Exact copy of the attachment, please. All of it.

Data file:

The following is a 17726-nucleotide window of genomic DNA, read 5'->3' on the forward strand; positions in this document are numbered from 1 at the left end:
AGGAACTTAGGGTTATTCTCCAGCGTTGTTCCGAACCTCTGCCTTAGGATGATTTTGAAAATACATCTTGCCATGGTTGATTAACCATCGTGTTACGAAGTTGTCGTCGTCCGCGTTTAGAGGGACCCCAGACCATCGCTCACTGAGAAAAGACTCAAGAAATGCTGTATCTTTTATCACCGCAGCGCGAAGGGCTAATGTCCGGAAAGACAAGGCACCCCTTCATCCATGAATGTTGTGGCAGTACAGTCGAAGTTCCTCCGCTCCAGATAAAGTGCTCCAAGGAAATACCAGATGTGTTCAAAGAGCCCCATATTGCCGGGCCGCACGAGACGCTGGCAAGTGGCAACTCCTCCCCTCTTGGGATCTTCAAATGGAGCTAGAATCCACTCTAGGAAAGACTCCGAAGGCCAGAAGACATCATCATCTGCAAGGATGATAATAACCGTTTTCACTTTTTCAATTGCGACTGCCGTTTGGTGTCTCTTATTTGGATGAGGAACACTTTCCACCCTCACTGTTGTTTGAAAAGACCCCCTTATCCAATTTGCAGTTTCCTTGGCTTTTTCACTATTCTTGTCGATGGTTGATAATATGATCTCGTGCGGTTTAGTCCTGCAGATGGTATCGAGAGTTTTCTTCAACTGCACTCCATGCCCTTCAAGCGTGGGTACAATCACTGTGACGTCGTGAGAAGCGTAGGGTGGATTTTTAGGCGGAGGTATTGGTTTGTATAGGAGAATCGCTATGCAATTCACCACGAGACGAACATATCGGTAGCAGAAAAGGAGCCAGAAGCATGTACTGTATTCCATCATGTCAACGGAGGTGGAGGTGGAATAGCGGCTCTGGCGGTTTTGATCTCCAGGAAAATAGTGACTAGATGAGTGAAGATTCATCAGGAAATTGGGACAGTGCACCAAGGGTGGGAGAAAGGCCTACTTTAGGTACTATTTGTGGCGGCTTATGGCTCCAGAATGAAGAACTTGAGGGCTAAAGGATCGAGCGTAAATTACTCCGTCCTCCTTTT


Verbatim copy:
The following is a 17726-nucleotide window of genomic DNA, read 5'->3' on the forward strand; positions in this document are numbered from 1 at the left end:
AGGAACTTAGGGTTATTCTCCAGCGTTGTTCCGAACCTCTGCCTTAGGATGATTTTGAAAATACATCTTGCCATGGTTGATTAACCATCGTGTTACGAAGTTGTCGTCGTCCGCGTTTAGAGGGACCCCAGACCATCGCTCACTGAGAAAAGACTCAAGAAATGCTGTATCTTTTATCACCGCAGCGCGAAGGGCTAATGTCCGGAAAGACAAGGCACCCCTTCATCCATGAATGTTGTGGCAGTACAGTCGAAGTTCCTCCGCTCCAGATAAAGTGCTCCAAGGAAATACCAGATGTGTTCAAAGAGCCCCATATTGCCGGGCCGCACGAGACGCTGGCAAGTGGCAACTCCTCCCCTCTTGGGATCTTCAAATGGAGCTAGAATCCACTCTAGGAAAGACTCCGAAGGCCAGAAGACATCATCATCTGCAAGGATGATAATAACCGTTTTCACTTTTTCAATTGCGACTGCCGTTTGGTGTCTCTTATTTGGATGAGGAACACTTTCCACCCTCACTGTTGTTTGAAAAGACCCCCTTATCCAATTTGCAGTTTCCTTGGCTTTTTCACTATTCTTGTCGATGGTTGATAATATGATCTCGTGCGGTTTAGTCCTGCAGATGGTATCGAGAGTTTTCTTCAACTGCACTCCATGCCCTTCAAGCGTGGGTACAATCACTGTGACGTCGTGAGAAGCGTAGGGTGGATTTTTAGGCGGAGGTATTGGTTTGTATAGGAGAATCGCTATGCAATTCACCACGAGACGAACATATCGGTAGCAGAAAAGGAGCCAGAAGCATGTACTGTATTCCATCATGTCAACGGAGGTGGAGGTGGAATAGCGGCTCTGGCGGTTTTGATCTCCAGGAAAATAGTGACTAGATGAGTGAAGATTCATCAGGAAATTGGGACAGTGCACCAAGGGTGGGAGAAAGGCCTACTTTAGGTACTATTTGTGGCGGCTTATGGCTCCAGAATGAAGAACTTGAGGGCTAAAGGATCGAGCGTAAATTACTCCGTCCTCCTTTT